Defining the Software in Software Defined Networks

The data network of the future will be software-defined, so it stands to reason that the software chosen to run the network will be central to the enterprise.

But while the decision to implement SDN or NFV may be easy, nailing down the specifics of the network operating stack is not. While most developers espouse their adherence to open standards and broad interoperability across distributed, cloud-based environments, the specific features and functions needed by key workloads might not be as extensible as one would hope.

Nevertheless, we have to start somewhere, and the networking industry has no shortage of software operating systems and management solution to put the “software defined” into the software defined network.

Pluribus Networks, for one, recently improved the ability to automate the establishment of mesh networks for key advancements like Big Data and virtual desktop infrastructure. The Open Netvisor Linux for Dell, Ver. 2.3.2, extends Pluribus’s Virtualization-Centric Fabric platform to Dell’s Open Compute Project (OCP)-compatible L2 and L3 switches. The intent is to enable a wide range of advanced network management functions, including single-fabric topology creation, application-level awareness and visibility, and high availability across a fully distributed network architecture.

Meanwhile, Big Switch Networks has updated its Big Monitoring and Big Cloud fabric platforms to provide Facebook- and Google-class networking capabilities at the more modest scale of the typical enterprise. The software is available as a free distribution for lab and development environments, although production versions, including those that support 100 Gbps Ethernet, VMware and Openstack environments, will still cost you. And of course, you’ll need the white box hardware to run it on, a line-up that currently includes devices from Dell and Accton, as well as Facebook’s Wedge switch.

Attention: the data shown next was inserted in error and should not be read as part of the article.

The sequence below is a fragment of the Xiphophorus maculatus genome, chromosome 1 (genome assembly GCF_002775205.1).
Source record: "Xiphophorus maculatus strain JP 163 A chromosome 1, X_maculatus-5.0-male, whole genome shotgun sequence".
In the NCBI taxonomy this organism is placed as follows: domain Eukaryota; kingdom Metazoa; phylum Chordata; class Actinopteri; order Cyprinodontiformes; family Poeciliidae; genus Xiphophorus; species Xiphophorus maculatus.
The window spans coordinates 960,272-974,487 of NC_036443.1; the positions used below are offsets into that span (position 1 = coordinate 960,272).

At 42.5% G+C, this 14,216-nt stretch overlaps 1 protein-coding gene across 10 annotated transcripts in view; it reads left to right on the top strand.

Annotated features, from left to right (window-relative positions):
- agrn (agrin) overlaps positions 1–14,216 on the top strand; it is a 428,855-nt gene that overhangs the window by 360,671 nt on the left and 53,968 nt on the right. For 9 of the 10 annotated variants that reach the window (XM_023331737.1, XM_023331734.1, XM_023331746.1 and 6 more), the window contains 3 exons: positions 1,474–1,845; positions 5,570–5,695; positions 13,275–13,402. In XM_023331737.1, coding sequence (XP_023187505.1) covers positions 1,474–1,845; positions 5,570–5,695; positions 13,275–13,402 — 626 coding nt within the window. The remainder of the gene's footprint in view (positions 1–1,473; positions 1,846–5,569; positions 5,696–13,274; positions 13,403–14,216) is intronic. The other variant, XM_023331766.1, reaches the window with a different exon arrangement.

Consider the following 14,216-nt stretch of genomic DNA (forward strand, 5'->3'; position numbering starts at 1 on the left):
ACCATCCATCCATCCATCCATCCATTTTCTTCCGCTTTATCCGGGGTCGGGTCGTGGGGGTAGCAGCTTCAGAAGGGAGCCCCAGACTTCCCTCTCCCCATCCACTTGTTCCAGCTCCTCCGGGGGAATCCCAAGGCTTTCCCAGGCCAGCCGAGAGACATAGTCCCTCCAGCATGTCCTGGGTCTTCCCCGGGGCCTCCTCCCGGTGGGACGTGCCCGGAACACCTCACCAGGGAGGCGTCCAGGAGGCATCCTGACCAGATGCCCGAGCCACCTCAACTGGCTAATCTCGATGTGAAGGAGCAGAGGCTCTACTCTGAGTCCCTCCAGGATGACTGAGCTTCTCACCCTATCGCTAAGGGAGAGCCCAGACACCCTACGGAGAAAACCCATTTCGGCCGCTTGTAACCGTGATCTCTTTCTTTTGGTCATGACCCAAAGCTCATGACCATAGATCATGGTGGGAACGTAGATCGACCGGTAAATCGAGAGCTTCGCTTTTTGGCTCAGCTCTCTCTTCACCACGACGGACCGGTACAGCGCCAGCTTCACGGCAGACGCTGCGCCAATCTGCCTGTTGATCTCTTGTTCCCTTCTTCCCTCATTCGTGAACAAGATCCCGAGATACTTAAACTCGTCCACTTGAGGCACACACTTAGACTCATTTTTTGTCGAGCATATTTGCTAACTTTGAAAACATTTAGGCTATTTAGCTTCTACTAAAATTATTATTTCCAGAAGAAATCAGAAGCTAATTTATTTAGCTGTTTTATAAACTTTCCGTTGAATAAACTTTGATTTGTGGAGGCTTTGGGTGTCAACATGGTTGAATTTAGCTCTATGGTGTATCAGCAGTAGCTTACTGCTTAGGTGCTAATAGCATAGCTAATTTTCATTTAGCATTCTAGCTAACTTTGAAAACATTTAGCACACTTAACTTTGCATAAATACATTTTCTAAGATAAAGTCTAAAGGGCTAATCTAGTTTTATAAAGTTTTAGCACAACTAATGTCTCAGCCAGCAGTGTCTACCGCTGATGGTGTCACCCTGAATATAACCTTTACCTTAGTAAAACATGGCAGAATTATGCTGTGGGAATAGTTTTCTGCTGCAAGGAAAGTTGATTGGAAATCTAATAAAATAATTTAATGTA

Open source communities are also busy upgrading their software stacks as SDN and NFV deployments hit the mainstream. The Open Networking Foundation recently released the second edition of its Atrium stack, incorporating OpenDaylight’s OpenFlow-based controller framework and new capabilities to support Leaf-Spine fabrics. The system utilizes Quagga’s open version of the Border Gateway Protocol (BGP) to enable OpenFlow control plane management for advanced Internet routing, as well as the OpenDaylight Device Identification and Driver Module (DIMM) to provide seamless control across various OpenFlow hardware implementations. In addition, the new version incorporates an experimental version of the Interior Gateway Protocol (IGP), designed to improve the scalability and stability of extended virtual networks.

At the same time, however, legacy network vendors are instituting a steady stream of improvements to their networking software, such as Juniper’s recent tie-up with NEC to incorporate key NFV functions like the vMX routing platform and the vSRX firewall into NEC’s OpenStack cloud platform and NetCracker orchestration suite. The goal is to create a broader NFV package for service providers and enterprises that will provide a smoother upgrade path to distributed, virtual topologies and enable easier management and configuration flexibility once it is in place. Juniper has also partnered up with Affirmed Networks to create a more streamlined virtual mobile architecture, all of which should come together at some point under an integrated network management stack.

The problem with network management and operations going forward is that as data environments become increasingly distributed across cloud-based infrastructure, the need to maintain a cohesive operating environment is hampered by the sheer diversity of hardware and software systems that data will encounter. Even fully open, broadly federated networks will be limited to environments that share their basic formats – although solutions like OpenFlow and OpenStack are likely to be quite substantial.

Perhaps it is wishful thinking to expect a unified, global data ecosystem, but it nonetheless points out the fact that the enterprise needs to take care when establishing the ground rules for their extended virtual networks, unless they are OK with seeing software-defined data silos on the cloud.

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